Total Recall (2012) – Review
From the man who brought us the Underworld franchise, Len Wiseman tackles the remake of the 90s Schwarzenegger cult classic Total Recall. Apparently more faithful to the source material “We Can Remember It For You Wholesale” by Philip K. Dick, Wiseman pumps up the action and packs the screen with sharp, visually stunning eye candy.
A factory worker, Douglas Quaid, begins to suspect that he is a spy after visiting Rekall, a company that provides its clients with implanted fake memories of a life they would like to have led. Things go horribly wrong and his life falls apart, starting with his wife trying to kill him.
The original Total Recall was a fun Schwarzenegger vehicle chock full of his trademark one liners, cheezy dialogue, and some goofy practical effects. It was however, one of the more intelligent Schwarzenegger films of it’s time, and earned its cult status with a three breasted woman and a stomach popping mutant. Wiseman’s Total Recall is stripped of all the intentional silliness and carries a more serious, gritty tone. There are obvious nods to the original throughout the film including the aforementioned three breasted woman. I was however a little disappointed in the omission of Kuato. When Bill Nighy walked out in his trench coat, I was like “wait for it…..” but nope… no Kuato. Any real connection to mutant supernatural elements were removed from the remake. Disappointed, yes, but I completely understand that any foray into such territory would have changed the film entirely.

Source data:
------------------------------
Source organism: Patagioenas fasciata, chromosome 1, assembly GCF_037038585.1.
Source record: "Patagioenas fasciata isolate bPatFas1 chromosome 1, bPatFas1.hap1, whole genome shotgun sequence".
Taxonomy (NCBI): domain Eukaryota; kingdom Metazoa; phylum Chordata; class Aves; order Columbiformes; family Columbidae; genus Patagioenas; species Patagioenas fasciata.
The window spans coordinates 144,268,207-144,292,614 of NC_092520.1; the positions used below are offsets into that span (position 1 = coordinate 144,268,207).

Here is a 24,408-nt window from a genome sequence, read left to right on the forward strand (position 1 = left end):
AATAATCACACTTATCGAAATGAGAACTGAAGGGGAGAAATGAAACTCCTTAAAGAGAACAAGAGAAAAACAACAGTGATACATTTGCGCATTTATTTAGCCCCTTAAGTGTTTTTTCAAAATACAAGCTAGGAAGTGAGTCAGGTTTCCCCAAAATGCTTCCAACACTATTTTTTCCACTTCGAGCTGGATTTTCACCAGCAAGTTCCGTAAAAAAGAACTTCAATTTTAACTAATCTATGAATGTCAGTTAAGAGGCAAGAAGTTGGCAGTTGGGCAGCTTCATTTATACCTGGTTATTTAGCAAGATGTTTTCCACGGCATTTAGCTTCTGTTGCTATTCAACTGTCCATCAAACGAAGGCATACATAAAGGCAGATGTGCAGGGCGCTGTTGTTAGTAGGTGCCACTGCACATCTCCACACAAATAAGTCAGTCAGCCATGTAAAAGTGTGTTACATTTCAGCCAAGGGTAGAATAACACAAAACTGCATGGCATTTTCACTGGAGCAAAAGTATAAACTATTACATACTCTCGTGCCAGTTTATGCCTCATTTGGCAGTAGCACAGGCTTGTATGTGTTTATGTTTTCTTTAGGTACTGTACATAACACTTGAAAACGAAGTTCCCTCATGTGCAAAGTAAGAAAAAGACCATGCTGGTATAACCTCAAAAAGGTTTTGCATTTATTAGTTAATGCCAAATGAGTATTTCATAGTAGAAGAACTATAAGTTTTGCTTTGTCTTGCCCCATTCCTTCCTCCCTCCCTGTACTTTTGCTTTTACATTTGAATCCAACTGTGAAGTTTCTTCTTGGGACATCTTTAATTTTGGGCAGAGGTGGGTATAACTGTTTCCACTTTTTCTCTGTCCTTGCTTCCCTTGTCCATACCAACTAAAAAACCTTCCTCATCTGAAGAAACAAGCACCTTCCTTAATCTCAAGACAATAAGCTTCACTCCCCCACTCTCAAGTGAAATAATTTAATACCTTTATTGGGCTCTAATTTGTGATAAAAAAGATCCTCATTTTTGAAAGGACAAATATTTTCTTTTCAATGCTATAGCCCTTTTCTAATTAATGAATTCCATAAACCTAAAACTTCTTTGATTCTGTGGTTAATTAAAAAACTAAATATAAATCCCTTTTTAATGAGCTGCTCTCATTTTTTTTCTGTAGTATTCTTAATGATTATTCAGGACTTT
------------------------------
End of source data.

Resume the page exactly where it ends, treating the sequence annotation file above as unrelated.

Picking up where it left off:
The cast in Total Recall is made up of some pretty solid players. Colin Farrell, Kate Beckinsale, and Jessica Biel make up the core cast, with some great support characters played by Bryan Cranston, Bill Nighy, and John Cho. Getting back to Kate Beckinsale though… I have to say, I think that woman is at her sexiest when she looks angry, and she plays that card through two thirds of the film… giddyup!
Where Total Recall really shines though, is in it’s visual effects… so much to see. Everything from the robotic police force, to the hover car chase scenes is sharp and seamless. A lot of the technology is fairly grounded with foreseeable advances in our own near future. There’s a quick scene that involves interaction with a fridge… it was so simple, but totally genius and something I could easily see in the next 10 years. The cell phone tech is a little more abstract, but incredibly cool in concept. The only part I really had a problem with is the elevator chase sequence. It was somewhat unclear as to where everything was going, or coming from. it’s a very small issue, as it broke for a fairly cool scene. Visually, Total Recall is beautiful!
The scoring on Total Recall is equally impressive. Harry Gregson-Williams keeps the tempo fresh and exciting. With its current popularity, there’s even a little bit of dubstep thrown in the mix. It’s only a small taste, but it feels right at home within the setting of the film.
Total Recall is an excellent treatment, refreshing the original in every way. Colin Ferrell may not be Arnold, but he totally takes control of the role. Yes, Total Recall is a reboot to a classic 90s staple, and there are a ton of nods and similarities to the original, but it manages to keep everything fresh, fun and exciting! I picked up the remastered Blu Ray of the original and watched it between the two times I saw the remake and I have to say, I prefer the remake. The original will always have its place as an Arnie classic, but the remake is a superior film on all levels in my opinion!